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Buy-to-let home buying remains flat

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The 1st quarter FNB Estate Agent Survey indicates that estate agents expect buy-to-let home buying in South Africa to start growing a little more rapidly in 2015, but is this really the scenario that will unfold?

While estate agents surveyed were confident of stronger buy-to-let activity, the survey says we should perhaps "not expect too much to change in the near term" given the disappointing "soft start" to the economy this year.

While estate agents surveyed were confident of stronger buy-to-let activity, the survey says we should perhaps "not expect too much to change in the near term" given the disappointing "soft start" to the economy this year.

"This would suggest mediocre capital growth in the housing market in the near term, and while the rental market is a relatively 'comfortable' place for landlords to operate at present, there are few signs to suggest that it will 'shoot the lights out' in the immediate future," say John Loos, Household and Property Sector Strategist and Theo Swanepoel, Property Market Analyst, at FNB Home Loans.

For the third quarter in a row, the buy-to-let percentage was 9% of total home buying, which probably reflects some moderate growth in total buy-to-let volumes as overall residential transaction volumes have crept higher, according to the survey.

It may be "mediocre" compared to the estimated 25% in the boom times of early-2004, but Loos and Swanepoel say they see this to be a "healthy" percentage reflecting an absence of widespread "madness" in the property market at this stage.

"Household Sector Real Disposable Income growth remains constrained by an economy seemingly destined for weak growth at best for the foreseeable future, while government taxes and tariffs on the household sector continue to rise."

In addition, the rental market’s performance in recent years has remained moderate, with a strong preference for buying primary homes, rather than renting, in these times of low interest rates.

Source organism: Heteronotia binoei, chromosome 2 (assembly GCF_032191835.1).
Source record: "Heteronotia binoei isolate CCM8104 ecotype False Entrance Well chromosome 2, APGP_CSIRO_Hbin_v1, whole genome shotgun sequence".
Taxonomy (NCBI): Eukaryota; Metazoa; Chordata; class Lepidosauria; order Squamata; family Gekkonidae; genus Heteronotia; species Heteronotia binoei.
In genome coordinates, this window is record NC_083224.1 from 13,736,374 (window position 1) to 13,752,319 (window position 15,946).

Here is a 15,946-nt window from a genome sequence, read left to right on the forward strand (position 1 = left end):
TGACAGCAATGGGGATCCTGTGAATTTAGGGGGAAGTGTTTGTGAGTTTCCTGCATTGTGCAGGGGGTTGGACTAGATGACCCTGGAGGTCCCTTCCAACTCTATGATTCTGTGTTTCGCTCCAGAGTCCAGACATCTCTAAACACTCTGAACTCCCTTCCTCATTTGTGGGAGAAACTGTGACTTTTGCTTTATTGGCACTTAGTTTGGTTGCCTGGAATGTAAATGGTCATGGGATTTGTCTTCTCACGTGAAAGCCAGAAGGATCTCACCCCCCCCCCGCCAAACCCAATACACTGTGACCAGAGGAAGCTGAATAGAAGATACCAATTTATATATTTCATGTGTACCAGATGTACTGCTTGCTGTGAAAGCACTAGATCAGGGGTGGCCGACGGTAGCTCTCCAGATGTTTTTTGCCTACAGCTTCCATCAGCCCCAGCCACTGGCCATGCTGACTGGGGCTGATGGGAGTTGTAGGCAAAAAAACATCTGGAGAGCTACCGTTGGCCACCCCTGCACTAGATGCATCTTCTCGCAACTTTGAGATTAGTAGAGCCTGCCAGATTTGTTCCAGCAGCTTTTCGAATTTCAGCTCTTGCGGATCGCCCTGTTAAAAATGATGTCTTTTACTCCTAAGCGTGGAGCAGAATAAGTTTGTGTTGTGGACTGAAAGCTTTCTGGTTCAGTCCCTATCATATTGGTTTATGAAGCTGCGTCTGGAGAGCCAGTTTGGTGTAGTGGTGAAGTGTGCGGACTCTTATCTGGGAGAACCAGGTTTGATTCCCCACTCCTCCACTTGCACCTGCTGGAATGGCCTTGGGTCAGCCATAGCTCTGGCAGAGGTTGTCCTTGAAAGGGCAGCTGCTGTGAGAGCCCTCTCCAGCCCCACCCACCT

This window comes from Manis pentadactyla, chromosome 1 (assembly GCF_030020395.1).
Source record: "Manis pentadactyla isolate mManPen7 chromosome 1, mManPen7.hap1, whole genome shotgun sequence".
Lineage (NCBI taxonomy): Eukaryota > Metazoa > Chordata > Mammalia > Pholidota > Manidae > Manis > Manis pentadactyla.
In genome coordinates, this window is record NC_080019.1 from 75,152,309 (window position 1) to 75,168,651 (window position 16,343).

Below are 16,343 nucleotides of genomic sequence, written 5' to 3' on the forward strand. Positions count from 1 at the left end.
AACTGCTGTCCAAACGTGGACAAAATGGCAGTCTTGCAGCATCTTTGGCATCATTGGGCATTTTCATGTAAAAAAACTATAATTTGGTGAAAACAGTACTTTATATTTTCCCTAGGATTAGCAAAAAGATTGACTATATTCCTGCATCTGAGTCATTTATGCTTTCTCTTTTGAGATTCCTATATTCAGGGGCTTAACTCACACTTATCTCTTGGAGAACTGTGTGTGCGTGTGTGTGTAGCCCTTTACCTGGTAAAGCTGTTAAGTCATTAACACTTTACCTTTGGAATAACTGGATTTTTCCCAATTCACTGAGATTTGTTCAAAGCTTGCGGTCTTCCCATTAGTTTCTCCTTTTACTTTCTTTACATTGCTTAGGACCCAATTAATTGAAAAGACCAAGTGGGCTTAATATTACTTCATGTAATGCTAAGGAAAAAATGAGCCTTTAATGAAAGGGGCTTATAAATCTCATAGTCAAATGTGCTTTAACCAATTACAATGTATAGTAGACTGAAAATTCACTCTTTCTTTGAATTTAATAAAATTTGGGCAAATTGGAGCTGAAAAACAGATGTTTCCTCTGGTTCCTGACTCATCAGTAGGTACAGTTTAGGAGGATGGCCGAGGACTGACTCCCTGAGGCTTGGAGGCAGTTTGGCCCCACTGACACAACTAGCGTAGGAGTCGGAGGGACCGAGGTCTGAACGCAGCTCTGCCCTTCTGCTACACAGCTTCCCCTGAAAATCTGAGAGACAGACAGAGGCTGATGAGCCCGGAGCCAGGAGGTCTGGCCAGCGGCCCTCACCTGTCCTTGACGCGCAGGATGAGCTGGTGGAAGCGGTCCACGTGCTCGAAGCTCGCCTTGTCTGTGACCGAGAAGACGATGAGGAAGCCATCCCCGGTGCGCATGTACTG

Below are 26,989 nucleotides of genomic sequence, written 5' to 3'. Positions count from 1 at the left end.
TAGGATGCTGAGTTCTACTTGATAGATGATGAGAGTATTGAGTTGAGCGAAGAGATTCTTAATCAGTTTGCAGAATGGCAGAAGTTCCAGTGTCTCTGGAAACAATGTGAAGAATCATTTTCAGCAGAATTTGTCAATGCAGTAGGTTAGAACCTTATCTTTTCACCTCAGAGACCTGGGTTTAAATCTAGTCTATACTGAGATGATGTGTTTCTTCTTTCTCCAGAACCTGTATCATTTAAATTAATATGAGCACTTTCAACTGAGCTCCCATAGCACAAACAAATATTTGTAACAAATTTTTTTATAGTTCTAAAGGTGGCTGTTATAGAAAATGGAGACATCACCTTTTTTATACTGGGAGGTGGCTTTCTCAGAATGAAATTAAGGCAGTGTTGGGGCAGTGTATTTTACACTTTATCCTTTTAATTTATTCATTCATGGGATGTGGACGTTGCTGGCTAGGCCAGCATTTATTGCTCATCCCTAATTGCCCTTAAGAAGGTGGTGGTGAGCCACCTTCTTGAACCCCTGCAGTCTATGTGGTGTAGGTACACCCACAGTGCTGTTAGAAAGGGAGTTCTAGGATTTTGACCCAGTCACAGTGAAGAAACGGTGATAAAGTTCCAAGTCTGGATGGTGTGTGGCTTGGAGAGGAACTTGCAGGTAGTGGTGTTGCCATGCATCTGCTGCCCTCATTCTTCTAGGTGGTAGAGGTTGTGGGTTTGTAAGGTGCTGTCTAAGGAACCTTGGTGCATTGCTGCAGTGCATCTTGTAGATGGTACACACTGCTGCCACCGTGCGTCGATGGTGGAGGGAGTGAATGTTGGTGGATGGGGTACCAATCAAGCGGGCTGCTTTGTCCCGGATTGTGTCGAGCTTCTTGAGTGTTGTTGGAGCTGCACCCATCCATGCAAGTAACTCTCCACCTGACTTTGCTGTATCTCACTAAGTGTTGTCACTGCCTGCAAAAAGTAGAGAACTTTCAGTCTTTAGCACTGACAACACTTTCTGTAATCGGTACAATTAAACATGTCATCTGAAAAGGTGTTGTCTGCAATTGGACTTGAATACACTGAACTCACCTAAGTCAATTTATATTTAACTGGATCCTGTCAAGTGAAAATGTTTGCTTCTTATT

The rental market is still "relatively comfortable" for landlords with TPN (Tenant Profile Network) reporting an unchanged 86% of tenants being in "good standing" with regard to their rental payments at the end of 2014 - a high percentage compared to the low of 71% early in 2009 when the recession hit.

The FNB House Price Index recorded a 6% year-on-year growth in February, and while a better start was expected for 2015 after the dramatic drop in oil prices, working against this were electricity supply disruption, and a drop in prices in SA’s export commodities - and it "doesn't look like either the economy or our housing market’s real capital growth is going places fast", notes the survey. Then there is the rental market itself, which also shows moderate inflation at best, with the most recent StatsSA CPI rental survey showing 5.05% year-on-year rental inflation. 

"In short, therefore, we don’t believe that the current state of the rental market will suddenly make buy-to-let buying significantly more attractive than it currently is in the near term," say Loos and Swanepoel. "Our expectation of sideways movement in interest rates for most of 2015 leads us to believe that the strong desire in people to buy their own homes will remain in place, working against any noticeable strengthening in the rental market until such time as interest rates begin to rise again."

Therefore, they expect that buy-to-let buying as a percentage of total home buying will remain fairly stable in the near term, implying some moderate growth in total volume of buy-to-let buying in a housing market where transaction volumes are expected to edge slightly higher in 2015 at best.

Author: FNB

Submitted 27 Mar 15 / Views 2543